PMID: 589472Dec 16, 1977

Development of the oculomotor nucleus, with special reference to the time of cell origin and cell death

Brain Research
G S Sohal

Abstract

The developmental pattern of the oculomotor nucleus from day 7 of incubation through two weeks after hatching was studied in white Peking duck embryos. The neuroblasts comprising the nucleus complete their last phase of DNA synthesis on days 4 and 5 and the anlage first appears on day 7. The various subnuclei become identifiable as distinct cell groups on day 8 or 9. There is a cell migration between the ventral-most portions of the two ventromedial nuclei on days 9 through 11, and as a result a well-developed oculomotor commissure is established between these two subnuclei. The maximum number of cells in the nucleus is present on day 11. There is a normally occurring overall loss of approximately 43% of the cells during ontogenesis. Cell death appears to be random, without any gradient, and virtually all of it occurs between days 11 and 15. Although the duration of cell death is essentially similar in all subnuclei, great variations exist in its magnitude. For example, there is a cell loss of approximately 61% in the accessory nucleus, 38% in the dorsolateral nucleus, 40% in the dorsomedial nucleus and 33% in the ventromedial nucleus. Cell loss in the oculomotor nucleus is compared with that observed in the other two eye-muscl...Continue Reading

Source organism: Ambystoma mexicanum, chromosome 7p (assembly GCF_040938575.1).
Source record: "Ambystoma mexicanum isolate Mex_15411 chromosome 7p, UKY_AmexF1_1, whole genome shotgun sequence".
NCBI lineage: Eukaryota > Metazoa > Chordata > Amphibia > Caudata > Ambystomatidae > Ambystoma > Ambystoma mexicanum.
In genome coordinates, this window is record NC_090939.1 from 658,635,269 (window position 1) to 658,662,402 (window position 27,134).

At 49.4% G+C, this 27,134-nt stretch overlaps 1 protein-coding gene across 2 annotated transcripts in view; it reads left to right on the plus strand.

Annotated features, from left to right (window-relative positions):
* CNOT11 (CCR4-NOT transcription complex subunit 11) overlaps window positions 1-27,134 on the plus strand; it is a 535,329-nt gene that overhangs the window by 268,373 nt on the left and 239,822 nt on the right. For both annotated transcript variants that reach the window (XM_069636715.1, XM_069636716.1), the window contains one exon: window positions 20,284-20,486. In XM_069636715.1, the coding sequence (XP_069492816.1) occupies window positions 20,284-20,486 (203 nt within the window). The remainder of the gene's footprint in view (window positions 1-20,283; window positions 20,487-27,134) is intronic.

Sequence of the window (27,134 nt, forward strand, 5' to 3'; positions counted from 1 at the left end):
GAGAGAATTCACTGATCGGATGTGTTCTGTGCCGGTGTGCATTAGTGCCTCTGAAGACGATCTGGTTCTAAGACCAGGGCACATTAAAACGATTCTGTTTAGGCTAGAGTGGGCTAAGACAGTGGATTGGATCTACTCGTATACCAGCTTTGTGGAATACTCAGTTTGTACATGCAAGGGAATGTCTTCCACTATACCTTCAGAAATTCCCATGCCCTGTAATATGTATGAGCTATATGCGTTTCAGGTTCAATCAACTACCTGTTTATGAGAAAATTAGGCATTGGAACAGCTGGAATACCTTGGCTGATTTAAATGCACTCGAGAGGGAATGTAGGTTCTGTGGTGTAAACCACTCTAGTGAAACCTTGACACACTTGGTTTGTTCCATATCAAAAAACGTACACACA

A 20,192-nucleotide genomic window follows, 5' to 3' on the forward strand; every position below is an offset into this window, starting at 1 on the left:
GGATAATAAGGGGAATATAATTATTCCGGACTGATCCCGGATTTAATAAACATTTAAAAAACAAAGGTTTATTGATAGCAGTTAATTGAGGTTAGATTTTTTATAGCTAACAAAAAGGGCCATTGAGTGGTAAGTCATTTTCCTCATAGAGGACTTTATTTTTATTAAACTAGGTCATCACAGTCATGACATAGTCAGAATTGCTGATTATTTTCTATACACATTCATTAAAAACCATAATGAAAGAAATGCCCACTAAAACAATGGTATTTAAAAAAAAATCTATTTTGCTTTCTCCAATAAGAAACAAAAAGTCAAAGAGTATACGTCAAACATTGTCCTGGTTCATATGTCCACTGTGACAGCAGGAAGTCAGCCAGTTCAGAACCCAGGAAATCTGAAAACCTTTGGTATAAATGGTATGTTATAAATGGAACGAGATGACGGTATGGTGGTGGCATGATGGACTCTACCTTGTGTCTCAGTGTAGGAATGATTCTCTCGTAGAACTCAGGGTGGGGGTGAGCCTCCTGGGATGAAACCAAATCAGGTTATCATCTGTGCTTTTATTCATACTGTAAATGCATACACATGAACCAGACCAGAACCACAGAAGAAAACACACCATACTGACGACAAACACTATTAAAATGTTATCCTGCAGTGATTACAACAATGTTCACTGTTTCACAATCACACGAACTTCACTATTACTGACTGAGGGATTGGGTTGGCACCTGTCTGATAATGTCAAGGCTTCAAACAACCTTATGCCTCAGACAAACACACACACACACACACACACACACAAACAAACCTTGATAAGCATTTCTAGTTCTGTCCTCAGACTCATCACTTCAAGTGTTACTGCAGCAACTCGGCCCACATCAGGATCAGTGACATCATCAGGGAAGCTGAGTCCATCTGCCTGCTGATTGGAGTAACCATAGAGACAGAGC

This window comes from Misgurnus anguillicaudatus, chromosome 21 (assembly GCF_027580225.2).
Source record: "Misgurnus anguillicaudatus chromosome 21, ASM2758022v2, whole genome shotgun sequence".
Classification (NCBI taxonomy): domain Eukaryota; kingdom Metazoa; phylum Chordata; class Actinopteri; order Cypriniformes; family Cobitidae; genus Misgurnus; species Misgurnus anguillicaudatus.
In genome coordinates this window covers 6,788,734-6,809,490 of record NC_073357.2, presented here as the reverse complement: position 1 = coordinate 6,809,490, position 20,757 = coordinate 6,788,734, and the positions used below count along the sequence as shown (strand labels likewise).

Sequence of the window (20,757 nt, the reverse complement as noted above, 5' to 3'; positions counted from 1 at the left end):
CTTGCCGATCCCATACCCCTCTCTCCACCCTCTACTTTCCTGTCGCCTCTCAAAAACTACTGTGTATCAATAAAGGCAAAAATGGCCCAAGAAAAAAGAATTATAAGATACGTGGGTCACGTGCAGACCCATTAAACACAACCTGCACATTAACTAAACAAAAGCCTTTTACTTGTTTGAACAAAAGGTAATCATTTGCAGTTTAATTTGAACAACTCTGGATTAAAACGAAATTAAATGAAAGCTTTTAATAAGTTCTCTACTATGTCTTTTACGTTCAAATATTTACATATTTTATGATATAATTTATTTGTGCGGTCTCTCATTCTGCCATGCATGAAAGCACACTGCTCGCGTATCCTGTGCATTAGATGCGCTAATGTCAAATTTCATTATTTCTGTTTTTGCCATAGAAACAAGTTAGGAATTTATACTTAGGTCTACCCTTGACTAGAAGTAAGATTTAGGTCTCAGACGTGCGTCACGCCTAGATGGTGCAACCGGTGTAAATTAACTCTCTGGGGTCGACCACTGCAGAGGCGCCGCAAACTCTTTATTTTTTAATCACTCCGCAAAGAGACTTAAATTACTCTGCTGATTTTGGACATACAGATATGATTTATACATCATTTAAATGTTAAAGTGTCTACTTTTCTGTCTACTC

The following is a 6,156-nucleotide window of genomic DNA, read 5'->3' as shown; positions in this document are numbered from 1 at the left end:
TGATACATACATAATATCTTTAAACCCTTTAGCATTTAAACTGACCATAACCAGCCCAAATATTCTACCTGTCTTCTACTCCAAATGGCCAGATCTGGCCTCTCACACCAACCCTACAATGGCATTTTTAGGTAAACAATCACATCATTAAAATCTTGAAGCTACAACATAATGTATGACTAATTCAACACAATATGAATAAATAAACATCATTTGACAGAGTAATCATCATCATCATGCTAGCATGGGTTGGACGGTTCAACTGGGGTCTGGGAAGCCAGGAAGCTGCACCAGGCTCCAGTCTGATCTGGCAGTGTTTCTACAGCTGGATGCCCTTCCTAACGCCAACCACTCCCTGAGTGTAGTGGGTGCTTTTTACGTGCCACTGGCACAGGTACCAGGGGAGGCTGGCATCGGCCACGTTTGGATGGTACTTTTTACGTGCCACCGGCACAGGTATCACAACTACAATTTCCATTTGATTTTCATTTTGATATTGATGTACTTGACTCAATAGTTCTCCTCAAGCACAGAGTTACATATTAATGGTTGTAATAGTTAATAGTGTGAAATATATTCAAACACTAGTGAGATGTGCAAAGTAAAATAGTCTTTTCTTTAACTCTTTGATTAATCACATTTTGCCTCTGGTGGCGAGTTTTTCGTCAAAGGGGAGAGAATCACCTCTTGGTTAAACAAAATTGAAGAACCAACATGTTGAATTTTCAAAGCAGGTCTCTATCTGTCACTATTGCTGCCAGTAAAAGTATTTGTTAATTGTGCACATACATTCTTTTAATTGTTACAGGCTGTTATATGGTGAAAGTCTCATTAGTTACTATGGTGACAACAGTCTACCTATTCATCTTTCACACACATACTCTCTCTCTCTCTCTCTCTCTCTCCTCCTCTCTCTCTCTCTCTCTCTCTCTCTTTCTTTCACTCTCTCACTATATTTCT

Citations

Feb 1, 1978·The American Journal of Anatomy·R K Holt, G S Sohal
Jul 1, 1977·Experimental Neurology·G S Sohal, R K Holt
Apr 1, 1978·Experimental Neurology·G S SohalS D Stoney
May 1, 1995·Survey of Ophthalmology·J D PorterJ K Brueckner
Mar 10, 1978·Brain Research·G S Sohal, T A Weidman
Jun 1, 1981·The Journal of Comparative Neurology·M B Heaton
Dec 1, 1987·Roux's Archives of Developmental Biology : the Official Organ of the EDBO·Jonathan J Henry, Mark Q Martindale
Oct 1, 1984·Zentralblatt für Veterinärmedizin. Reihe A·A Muttini

Related Concepts

Accessory Nerve Structure
Cell Density
Cell Survival
Ducks
Oculomotor Nerve Structure
Optic Lobe, Human

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